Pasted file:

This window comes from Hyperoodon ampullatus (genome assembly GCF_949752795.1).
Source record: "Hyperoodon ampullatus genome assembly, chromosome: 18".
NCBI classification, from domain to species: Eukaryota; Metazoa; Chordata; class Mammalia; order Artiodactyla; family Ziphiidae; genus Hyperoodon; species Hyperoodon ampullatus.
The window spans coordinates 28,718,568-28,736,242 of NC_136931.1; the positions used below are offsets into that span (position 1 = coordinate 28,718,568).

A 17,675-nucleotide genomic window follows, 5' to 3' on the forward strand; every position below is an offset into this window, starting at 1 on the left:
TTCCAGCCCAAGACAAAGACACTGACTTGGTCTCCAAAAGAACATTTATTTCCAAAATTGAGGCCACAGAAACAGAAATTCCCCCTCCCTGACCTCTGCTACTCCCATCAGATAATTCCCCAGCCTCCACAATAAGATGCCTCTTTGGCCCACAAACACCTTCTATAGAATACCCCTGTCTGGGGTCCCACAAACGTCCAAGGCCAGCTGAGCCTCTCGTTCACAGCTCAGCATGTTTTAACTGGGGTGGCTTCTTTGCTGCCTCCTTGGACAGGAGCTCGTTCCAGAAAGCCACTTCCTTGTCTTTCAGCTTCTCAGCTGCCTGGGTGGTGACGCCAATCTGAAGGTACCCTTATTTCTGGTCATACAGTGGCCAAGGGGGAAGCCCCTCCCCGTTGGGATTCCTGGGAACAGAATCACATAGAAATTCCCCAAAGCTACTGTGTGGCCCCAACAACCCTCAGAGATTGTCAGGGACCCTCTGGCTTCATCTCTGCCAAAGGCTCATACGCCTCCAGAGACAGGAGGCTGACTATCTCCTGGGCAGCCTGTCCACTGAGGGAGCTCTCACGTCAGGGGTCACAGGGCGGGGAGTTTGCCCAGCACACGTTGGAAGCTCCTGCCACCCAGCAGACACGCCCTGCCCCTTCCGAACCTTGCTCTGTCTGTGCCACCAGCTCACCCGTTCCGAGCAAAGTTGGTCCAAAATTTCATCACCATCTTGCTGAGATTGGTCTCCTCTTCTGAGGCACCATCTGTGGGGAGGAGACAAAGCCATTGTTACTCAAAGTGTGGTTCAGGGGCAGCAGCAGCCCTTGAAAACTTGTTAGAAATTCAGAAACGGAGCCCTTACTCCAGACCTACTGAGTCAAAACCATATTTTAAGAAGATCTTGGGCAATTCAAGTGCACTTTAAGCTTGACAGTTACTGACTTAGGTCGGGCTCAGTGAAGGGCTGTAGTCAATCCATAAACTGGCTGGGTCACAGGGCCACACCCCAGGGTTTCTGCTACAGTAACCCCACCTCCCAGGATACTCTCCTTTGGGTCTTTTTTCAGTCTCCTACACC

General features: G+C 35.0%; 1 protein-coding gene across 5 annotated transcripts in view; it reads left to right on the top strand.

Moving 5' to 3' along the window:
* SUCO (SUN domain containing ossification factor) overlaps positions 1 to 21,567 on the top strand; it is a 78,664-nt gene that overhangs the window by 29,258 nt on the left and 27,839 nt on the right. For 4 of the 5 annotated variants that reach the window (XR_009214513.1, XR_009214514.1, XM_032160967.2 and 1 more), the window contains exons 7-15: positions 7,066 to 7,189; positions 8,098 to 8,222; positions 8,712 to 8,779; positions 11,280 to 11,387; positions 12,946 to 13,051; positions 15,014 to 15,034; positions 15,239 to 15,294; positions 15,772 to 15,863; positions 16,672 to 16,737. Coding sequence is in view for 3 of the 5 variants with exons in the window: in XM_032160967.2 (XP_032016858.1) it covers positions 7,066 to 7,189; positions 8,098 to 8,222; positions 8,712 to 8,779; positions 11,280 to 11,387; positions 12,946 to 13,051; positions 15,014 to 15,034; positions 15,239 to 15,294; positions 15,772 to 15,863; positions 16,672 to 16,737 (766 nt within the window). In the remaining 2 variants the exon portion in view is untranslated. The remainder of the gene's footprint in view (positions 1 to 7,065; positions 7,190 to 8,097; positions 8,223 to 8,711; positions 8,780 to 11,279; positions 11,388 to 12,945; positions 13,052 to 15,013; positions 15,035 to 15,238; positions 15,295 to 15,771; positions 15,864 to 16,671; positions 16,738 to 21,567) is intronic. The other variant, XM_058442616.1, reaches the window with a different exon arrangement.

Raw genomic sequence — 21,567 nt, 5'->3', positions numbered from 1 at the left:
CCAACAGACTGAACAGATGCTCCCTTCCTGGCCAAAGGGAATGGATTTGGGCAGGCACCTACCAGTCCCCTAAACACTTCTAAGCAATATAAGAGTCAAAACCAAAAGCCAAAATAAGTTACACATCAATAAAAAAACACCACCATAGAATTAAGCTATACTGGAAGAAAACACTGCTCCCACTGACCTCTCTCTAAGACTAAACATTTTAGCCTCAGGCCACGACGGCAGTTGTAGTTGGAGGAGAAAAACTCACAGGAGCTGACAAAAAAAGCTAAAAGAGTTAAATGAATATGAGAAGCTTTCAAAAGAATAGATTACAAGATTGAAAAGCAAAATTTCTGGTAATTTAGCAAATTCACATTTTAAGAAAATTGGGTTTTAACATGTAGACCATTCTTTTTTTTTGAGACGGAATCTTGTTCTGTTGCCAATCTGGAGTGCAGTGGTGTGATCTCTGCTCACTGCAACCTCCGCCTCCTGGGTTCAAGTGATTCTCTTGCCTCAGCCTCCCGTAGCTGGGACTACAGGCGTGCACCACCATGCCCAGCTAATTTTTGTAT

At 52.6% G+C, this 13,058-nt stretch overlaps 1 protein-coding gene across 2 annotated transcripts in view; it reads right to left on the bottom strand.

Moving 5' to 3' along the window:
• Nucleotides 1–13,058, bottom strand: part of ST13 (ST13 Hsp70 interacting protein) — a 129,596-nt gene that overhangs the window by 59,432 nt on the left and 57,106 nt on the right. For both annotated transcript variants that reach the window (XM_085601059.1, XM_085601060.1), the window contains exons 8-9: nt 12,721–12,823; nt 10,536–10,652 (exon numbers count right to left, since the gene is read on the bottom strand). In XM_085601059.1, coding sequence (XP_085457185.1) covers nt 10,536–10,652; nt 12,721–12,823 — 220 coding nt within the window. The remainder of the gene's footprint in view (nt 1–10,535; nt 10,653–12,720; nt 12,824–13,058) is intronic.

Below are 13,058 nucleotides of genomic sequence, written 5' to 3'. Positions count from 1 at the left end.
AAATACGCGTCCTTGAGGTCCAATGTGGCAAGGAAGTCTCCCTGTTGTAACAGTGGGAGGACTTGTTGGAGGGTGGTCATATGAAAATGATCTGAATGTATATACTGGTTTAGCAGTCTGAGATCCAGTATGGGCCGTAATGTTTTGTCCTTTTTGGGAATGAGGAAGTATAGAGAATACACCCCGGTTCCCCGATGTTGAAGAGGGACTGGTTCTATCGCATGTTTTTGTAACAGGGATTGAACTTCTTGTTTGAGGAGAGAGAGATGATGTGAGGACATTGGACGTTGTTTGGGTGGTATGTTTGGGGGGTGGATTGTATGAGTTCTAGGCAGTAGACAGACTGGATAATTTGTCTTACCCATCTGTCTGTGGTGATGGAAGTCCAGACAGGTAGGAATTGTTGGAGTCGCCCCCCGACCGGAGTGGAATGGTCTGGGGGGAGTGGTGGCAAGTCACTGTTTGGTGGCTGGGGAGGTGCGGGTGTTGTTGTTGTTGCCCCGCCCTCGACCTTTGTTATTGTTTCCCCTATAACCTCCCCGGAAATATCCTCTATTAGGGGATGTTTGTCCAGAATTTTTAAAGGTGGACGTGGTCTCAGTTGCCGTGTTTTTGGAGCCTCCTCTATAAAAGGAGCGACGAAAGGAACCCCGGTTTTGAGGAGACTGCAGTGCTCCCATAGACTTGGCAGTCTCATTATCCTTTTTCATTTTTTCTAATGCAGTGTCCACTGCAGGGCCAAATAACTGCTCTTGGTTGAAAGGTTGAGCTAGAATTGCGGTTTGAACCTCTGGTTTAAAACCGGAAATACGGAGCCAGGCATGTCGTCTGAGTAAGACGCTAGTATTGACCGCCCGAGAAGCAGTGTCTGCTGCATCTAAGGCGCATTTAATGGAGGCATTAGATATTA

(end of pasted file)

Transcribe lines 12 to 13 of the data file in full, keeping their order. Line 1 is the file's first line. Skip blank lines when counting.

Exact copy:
At 52.6% G+C, this 13,058-nt stretch overlaps 1 protein-coding gene across 2 annotated transcripts in view; it reads right to left on the bottom strand.

Moving 5' to 3' along the window: